Market update - October 2021
Over the past 18 months, it's easy to see why many of us have had the odd anxious moment when gazing at the latest news headlines - packed as they are with tales of strained health systems, ecological challenges, and political upheaval around the globe.
Having spent much of 2021 in an optimistic mood, financial markets became somewhat jittery towards the end of the third quarter and into early October. After hitting record highs at the beginning of September, major global sharemarket indices lost some ground in late September/early October. For perspective though, the recent volatility is minor compared to the major decline we saw in sharemarkets in the first quarter of 2020. In late October, key US sharemarket indices are back around their all-time highs.
Global sharemarket returns over the full quarter were mixed. For example, the US S&P 500 index of US shares slipped 4.8% in October but was up 0.2% over the third quarter. At the start of the fourth quarter, the US sharemarket benchmark is down slightly from its record peak set in September, but up significantly on the lows we saw last year. In contrast, the Japanese sharemarket posted very strong gains over October and ended the quarter up around 2%. In sum, the contribution to investment returns from global shares for the quarter was flat, but very strong over the twelve-month period.
The New Zealand sharemarket has been playing catch up, and made a strong positive contribution to investment returns over the third quarter, but a smaller (but still positive) contribution to annual returns. The New Zealand sharemarket set an all-time high back in January, only to ease off that peak over the subsequent months. The local sharemarket at one stage was over 10% below the January peak. The third quarter strength (the NZ50 Gross index was up 4.9% in the third quarter) means that at the start of the fourth quarter, the local sharemarket is back trading circa 4% off that January high.
All these sharemarket developments contribute to overall returns within the diversified ASB KiwiSaver Scheme funds. Overall, it's been a rewarding 24 months for investors with sharemarket exposure who stuck with their long-term plans, despite the ups and downs since the start of last year.
In times like that, getting good advice about money always proves its worth. You can also check out our latest blog for ways to seek financial advice and how it could help boost your KiwiSaver savings.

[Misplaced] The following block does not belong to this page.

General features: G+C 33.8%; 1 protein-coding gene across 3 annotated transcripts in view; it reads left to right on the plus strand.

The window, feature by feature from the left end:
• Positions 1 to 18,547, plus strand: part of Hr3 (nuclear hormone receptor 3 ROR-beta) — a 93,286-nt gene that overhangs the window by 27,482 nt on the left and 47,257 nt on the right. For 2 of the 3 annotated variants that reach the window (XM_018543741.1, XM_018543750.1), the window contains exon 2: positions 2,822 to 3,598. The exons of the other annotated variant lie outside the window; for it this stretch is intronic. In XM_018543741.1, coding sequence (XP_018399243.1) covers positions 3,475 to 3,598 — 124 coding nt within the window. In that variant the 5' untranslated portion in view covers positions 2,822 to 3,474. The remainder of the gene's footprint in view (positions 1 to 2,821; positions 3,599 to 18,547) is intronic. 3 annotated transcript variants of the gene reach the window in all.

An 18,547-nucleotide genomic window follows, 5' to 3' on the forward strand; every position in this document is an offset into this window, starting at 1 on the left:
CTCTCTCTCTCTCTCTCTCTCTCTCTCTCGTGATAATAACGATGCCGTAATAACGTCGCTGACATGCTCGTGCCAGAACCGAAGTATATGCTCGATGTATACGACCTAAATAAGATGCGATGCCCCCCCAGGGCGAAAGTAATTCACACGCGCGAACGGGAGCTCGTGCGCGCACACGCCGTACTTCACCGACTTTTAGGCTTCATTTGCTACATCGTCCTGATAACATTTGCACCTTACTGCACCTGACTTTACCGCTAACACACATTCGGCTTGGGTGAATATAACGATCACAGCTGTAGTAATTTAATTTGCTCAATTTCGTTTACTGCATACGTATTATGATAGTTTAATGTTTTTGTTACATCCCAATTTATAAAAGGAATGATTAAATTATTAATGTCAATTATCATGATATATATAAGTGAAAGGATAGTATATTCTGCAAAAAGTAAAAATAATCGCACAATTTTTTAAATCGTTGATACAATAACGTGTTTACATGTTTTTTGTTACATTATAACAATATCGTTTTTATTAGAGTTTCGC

The returns from NZ cash investments have been very low over recent years and this has impacted the KiwiSaver Scheme's Cash fund. Term deposit and mortgage interest rates have begun lifting off the all-time lows earlier this year. This is an encouraging reflection of the ongoing economic recovery taking place in New Zealand, despite the latest COVID-19 setbacks. The RBNZ's confidence in the outlook led it to halt its bond purchase program during the quarter and raise the Official Cash Rate (OCR) from 0.25% to 0.5% for the first time in over seven years in October. We expect more OCR increases from the RBNZ.
The sell-off in global bond markets that we have mentioned in earlier reports resumed over the third quarter of 2021. Long-term bond yields lifted both here and abroad, as investors priced in higher inflation over the year ahead, and the prospect of more central banks following the RBNZ's lead and raising their targeted interest rates. Yields are significantly higher than a year ago, and this impacts the value and return on bonds held within the ASB KiwiSaver Scheme funds. Even with all this talk about rising interest rates, we still expect interest rates both here and abroad to remain very low compared with the levels recorded over the past 20 years.
The mixed and uneven returns from the local and global sharemarkets, and the interest rate developments that are impacting income assets is the reason we diversify and are really focussed on the medium to long-term when making investment decisions. Developments over the past quarter have been a headwind for gains in the short term. However, when we look across all the diversified funds, we remain pleased with the gains made since the pandemic started. Investors who have stuck with their savings plans, even whilst there has been some uncertainly and volatility to endure, have recorded positive gains over the past year and beyond.
If you want to read more about some of these investment market themes, check out the latest ASB Markets Monthly report. You can also check out our ASB Investment podcast for market insights on the go.
If you'd like to know more about the largest investment holdings for each of the ASB KiwiSaver Scheme funds, the best place to start is the quarterly fund updates found here.
As always, it's important to make sure you are in the right fund for your circumstances and keep focused on your own savings goals, rather than react to short-term financial market movements.
Written by: Chris Tennent-Brown, ASB Senior Wealth Economist
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